Remove sections that pertain to advertising and naming of clinics. The proposed rules require that clinics submit all ad materials to the state for approval, and not use any ad materials, including Web sites, that have not first been approved. “Considering that CCA members’ clinics comply fully with all governing laws and regulations and do not engage in any deceptive advertising practices, this special regulation is overbroad and unduly burdensome to CCC operators,” Cooley stated.

State officials also proposed that clinics not be allowed to use any name that implies it provides a full range of medical services, and if a clinic is an affiliate or satellite of a licensed healthcare facility, the name of the in-store clinic must be sufficiently different from the parent facility. “Without the addition of more specific language, it is impossible to know whether all, some or none of the members of the CCA would be required to change their well-established, trademarked company names under this regulation,” Cooley stated. “If this regulation is adopted as proposed, this uncertainty will create a barrier to the establishment of CCCs in Massachusetts.”

In a statement issued at the Sept. 5 hearing, MinuteClinic chief executive officer Michael Howe said, “MinuteClinic looks forward to working with the Massachusetts Department of Public Health as it develops the regulations that will guide limited-service clinics in the state, as we are pleased to be part of the public dialogue today.”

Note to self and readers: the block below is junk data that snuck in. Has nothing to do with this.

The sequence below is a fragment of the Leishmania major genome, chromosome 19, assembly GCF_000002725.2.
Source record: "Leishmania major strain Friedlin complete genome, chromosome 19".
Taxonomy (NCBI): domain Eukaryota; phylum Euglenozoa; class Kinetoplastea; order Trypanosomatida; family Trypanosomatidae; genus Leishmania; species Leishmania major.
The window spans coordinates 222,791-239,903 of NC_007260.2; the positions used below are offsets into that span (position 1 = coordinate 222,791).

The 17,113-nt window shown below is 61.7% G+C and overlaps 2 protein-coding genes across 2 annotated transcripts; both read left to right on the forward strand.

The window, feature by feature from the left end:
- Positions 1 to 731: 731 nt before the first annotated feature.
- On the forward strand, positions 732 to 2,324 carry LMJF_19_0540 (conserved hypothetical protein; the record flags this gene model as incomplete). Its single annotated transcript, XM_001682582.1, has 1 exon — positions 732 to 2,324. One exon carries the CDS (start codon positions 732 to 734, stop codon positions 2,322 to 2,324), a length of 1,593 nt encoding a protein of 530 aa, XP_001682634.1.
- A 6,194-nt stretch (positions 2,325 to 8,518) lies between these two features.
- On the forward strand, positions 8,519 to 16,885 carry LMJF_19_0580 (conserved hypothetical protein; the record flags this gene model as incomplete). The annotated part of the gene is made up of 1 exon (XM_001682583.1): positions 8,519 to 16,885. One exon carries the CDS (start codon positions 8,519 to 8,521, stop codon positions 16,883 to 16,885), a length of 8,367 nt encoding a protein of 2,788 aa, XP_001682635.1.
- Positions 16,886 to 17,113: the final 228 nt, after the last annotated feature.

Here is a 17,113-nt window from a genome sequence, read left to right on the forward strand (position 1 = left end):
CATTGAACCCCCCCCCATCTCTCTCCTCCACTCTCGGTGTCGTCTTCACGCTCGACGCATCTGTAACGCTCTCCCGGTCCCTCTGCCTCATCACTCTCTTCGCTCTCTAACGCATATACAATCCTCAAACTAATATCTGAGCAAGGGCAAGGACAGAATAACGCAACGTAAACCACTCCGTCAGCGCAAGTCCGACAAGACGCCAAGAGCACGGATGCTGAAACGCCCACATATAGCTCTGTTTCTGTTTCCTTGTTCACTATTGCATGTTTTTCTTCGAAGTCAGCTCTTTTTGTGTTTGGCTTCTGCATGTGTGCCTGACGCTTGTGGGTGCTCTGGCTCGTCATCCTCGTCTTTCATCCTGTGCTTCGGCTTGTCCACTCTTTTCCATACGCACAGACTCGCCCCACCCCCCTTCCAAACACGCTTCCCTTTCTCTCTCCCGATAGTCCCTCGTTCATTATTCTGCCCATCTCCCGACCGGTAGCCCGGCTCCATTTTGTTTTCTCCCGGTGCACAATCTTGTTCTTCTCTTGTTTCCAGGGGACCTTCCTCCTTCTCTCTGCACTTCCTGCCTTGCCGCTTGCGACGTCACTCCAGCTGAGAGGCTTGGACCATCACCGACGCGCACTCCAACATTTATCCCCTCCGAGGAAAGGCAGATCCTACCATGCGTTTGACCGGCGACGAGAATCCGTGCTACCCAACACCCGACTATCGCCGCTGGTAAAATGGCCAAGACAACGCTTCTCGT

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Kroger appoints Going as Michigan division president

BY Adam Kraemer

CINCINNATI The Kroger Co. announced Wednesday that it has named Rick Going president of the company’s new Michigan division.

Kroger currently operates 138 stores in the state; Going will oversee operations in them, effective immediately.

During his 26-year tenure with Kroger, Going has held a number of district- and division-level leadership positions at the store and has served as vice president of Retail Operations and vice president of Merchandising for Kroger’s Cincinnati/Dayton division.

“Rick brings extensive experience in operations and merchandising to this new role,” said Don McGeorge, Kroger’s president and chief operating officer. “We look forward to his leadership as he works with our associates to build on Kroger’s growth in Michigan by focusing on our customers to create even better shopping experiences for them.”

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NACDS responds to “misleading” New York Times article

BY DSN STAFF

ALEXANDRIA, Va. The National Association of Chain Drug Stores has fired back at The New York Times after the publication ran an article in its Sept. 18 issue titled, “The ‘Poisonous Cocktail’ of Multiple Drugs.”

The NACDS said the article misrepresented the role of chain pharmacies in the prevention of harmful drug interactions. The article blamed, “places where chain stores have replaced independent pharmacies or when the patient’s drug plan requires that medications be ordered by mail.” The NACDS retaliated by stating that all pharmacists, no matter whether they work in a chain or at an independent pharmacy, counsel patients for drug interactions and rely on medication information for this purpose.

The NACDS said the article misrepresented the role of chain pharmacies in the prevention of harmful drug interactions. The article blamed, “places where chain stores have replaced independent pharmacies or when the patient’s drug plan requires that medications be ordered by mail.” The NACDS retaliated by stating that all pharmacists, no matter whether they work in a chain or at an independent pharmacy, counsel patients for drug interactions and rely on medication information for this purpose.